One senior banker told Reuters their bank has plans to redeploy hundreds of staff to support distressed business customers if high funding costs and flagging consumer demand push more companies to the brink.
But so far business borrowers have shown few material signs of stress, two senior banking sources told Reuters.
This resilience is partly due to liquidity pumped into the economy during the pandemic but banks’ year-end asset quality reviews – which measure a loan’s underlying strength – will be key, Kirkbright said.
Bank of England data showed gross lending in the first half of 2023 was 12% lower than the previous six-month period. Trade body UK Finance described demand to borrow among smaller firms as “muted” in its Q2 Business Finance Review on Sept. 13.
But the refinancing task cannot be put off indefinitely.
“Our insolvency colleagues are already busy in the smaller end of the market, and that’s where it always starts,” Kirkbright said, adding that A&M’s U.S. restructuring team had also seen a significant influx – a leading indicator for Europe.
Eva Shang, co-founder and CEO of Legalist, a U.S.-based hedge fund that offers debtor-in-possession (DIP) financing to companies in Chapter 11 bankruptcy, told Reuters her firm had received more than 300 applications for funding since January, mostly from Main Street businesses in distress due to rising interest rates and the end of COVID stimulus.
Tougher capital rules for banks that come in from 2025 are expected to constrain appetite to support companies in need of fresh funding, industry experts said.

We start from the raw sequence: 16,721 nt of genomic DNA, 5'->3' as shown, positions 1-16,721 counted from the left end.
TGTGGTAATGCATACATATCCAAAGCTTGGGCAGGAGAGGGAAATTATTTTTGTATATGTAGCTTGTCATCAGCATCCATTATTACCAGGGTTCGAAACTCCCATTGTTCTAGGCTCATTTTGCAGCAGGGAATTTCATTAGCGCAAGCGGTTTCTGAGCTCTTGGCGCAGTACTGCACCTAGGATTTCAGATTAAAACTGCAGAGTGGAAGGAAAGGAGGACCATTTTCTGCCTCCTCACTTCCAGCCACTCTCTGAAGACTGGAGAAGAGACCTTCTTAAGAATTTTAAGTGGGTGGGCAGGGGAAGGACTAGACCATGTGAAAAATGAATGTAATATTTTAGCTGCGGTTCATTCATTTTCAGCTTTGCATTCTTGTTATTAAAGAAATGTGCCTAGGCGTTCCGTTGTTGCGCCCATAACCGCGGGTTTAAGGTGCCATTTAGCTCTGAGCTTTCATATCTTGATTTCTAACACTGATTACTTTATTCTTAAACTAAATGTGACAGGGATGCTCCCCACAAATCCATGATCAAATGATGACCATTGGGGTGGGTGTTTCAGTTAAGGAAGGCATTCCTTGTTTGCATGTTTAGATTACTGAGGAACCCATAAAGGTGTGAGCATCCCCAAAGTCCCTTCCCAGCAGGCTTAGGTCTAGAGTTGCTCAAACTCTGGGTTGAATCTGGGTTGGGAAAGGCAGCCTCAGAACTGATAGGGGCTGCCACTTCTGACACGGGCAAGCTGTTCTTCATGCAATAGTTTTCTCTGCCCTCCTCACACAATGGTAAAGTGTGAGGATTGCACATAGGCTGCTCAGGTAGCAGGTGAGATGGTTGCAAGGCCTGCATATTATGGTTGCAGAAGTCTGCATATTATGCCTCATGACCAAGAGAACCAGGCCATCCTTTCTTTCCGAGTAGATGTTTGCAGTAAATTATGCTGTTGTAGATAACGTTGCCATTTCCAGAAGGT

Katie Murray, CFO at NatWest Group told a conference last month that her bank had concerns about how Basel III capital rules might impact small business lending.
Some lenders have tightened credit terms and even offloaded some smaller business customers entirely as they review the profitability of those relationships, said Naresh Aggarwal, policy director of the Association of Corporate Treasurers. He pointed to construction and retail sectors where he felt strains were most acute.
Ravi Anand, managing director of specialist lender ThinCats, said firms without large asset bases were struggling to access all but the most vanilla, loan-to-value based finance from mainstream banks, with loans based on core profit much harder to come by.
“[The leveraged loan market] is always cyclical, some banks are in and suddenly they are out,” Anand said. “These loans require much extra work to assess constantly moving cash flows and in this kind of environment,” he said.
Companies in need of cash are also likely to tap private equity firms, which are also becoming more discerning about the companies they support.
Any large corporate failures are likely to have a “contamination effect”, said Tim Metzgen, an A&M managing director.
“It feels like a tight rope walker – they may well get to the end, but there are actually some pretty strong headwinds that could topple the person over.”
(Editing by Jane Merriman)